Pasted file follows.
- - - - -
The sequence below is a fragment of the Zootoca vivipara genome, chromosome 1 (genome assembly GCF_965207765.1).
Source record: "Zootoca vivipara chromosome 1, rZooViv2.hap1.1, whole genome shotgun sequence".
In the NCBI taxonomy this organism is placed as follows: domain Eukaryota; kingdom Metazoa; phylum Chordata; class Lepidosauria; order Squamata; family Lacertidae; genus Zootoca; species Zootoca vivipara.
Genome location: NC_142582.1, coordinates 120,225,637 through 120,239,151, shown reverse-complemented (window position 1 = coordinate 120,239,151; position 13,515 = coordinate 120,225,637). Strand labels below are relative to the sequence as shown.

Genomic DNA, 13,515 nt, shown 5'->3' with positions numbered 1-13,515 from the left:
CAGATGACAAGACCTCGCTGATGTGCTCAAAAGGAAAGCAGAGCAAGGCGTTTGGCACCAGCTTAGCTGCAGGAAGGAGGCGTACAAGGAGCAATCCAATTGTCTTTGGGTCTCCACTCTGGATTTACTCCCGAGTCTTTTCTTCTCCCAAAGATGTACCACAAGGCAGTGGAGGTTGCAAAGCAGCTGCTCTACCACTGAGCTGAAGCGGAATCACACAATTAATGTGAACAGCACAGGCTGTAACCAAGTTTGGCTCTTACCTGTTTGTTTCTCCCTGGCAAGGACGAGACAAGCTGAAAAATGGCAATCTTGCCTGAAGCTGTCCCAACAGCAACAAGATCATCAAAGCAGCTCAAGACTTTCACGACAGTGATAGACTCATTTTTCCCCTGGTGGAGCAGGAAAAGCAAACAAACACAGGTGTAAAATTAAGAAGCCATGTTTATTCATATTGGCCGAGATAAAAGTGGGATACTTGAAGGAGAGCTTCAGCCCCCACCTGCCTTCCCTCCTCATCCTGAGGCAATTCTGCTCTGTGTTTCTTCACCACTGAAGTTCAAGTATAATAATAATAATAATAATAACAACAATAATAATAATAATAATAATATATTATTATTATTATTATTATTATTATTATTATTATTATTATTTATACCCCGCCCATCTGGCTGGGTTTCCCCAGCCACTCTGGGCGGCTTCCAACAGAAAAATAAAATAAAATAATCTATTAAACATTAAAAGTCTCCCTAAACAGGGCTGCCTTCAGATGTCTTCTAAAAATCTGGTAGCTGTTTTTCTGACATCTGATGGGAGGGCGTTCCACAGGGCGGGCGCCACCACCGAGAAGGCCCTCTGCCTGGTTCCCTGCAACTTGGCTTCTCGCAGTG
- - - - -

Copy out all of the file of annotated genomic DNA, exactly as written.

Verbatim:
The sequence below is a fragment of the Zootoca vivipara genome, chromosome 1 (genome assembly GCF_965207765.1).
Source record: "Zootoca vivipara chromosome 1, rZooViv2.hap1.1, whole genome shotgun sequence".
In the NCBI taxonomy this organism is placed as follows: domain Eukaryota; kingdom Metazoa; phylum Chordata; class Lepidosauria; order Squamata; family Lacertidae; genus Zootoca; species Zootoca vivipara.
Genome location: NC_142582.1, coordinates 120,225,637 through 120,239,151, shown reverse-complemented (window position 1 = coordinate 120,239,151; position 13,515 = coordinate 120,225,637). Strand labels below are relative to the sequence as shown.

Genomic DNA, 13,515 nt, shown 5'->3' with positions numbered 1-13,515 from the left:
CAGATGACAAGACCTCGCTGATGTGCTCAAAAGGAAAGCAGAGCAAGGCGTTTGGCACCAGCTTAGCTGCAGGAAGGAGGCGTACAAGGAGCAATCCAATTGTCTTTGGGTCTCCACTCTGGATTTACTCCCGAGTCTTTTCTTCTCCCAAAGATGTACCACAAGGCAGTGGAGGTTGCAAAGCAGCTGCTCTACCACTGAGCTGAAGCGGAATCACACAATTAATGTGAACAGCACAGGCTGTAACCAAGTTTGGCTCTTACCTGTTTGTTTCTCCCTGGCAAGGACGAGACAAGCTGAAAAATGGCAATCTTGCCTGAAGCTGTCCCAACAGCAACAAGATCATCAAAGCAGCTCAAGACTTTCACGACAGTGATAGACTCATTTTTCCCCTGGTGGAGCAGGAAAAGCAAACAAACACAGGTGTAAAATTAAGAAGCCATGTTTATTCATATTGGCCGAGATAAAAGTGGGATACTTGAAGGAGAGCTTCAGCCCCCACCTGCCTTCCCTCCTCATCCTGAGGCAATTCTGCTCTGTGTTTCTTCACCACTGAAGTTCAAGTATAATAATAATAATAATAATAACAACAATAATAATAATAATAATAATATATTATTATTATTATTATTATTATTATTATTATTATTATTATTTATACCCCGCCCATCTGGCTGGGTTTCCCCAGCCACTCTGGGCGGCTTCCAACAGAAAAATAAAATAAAATAATCTATTAAACATTAAAAGTCTCCCTAAACAGGGCTGCCTTCAGATGTCTTCTAAAAATCTGGTAGCTGTTTTTCTGACATCTGATGGGAGGGCGTTCCACAGGGCGGGCGCCACCACCGAGAAGGCCCTCTGCCTGGTTCCCTGCAACTTGGCTTCTCGCAGTG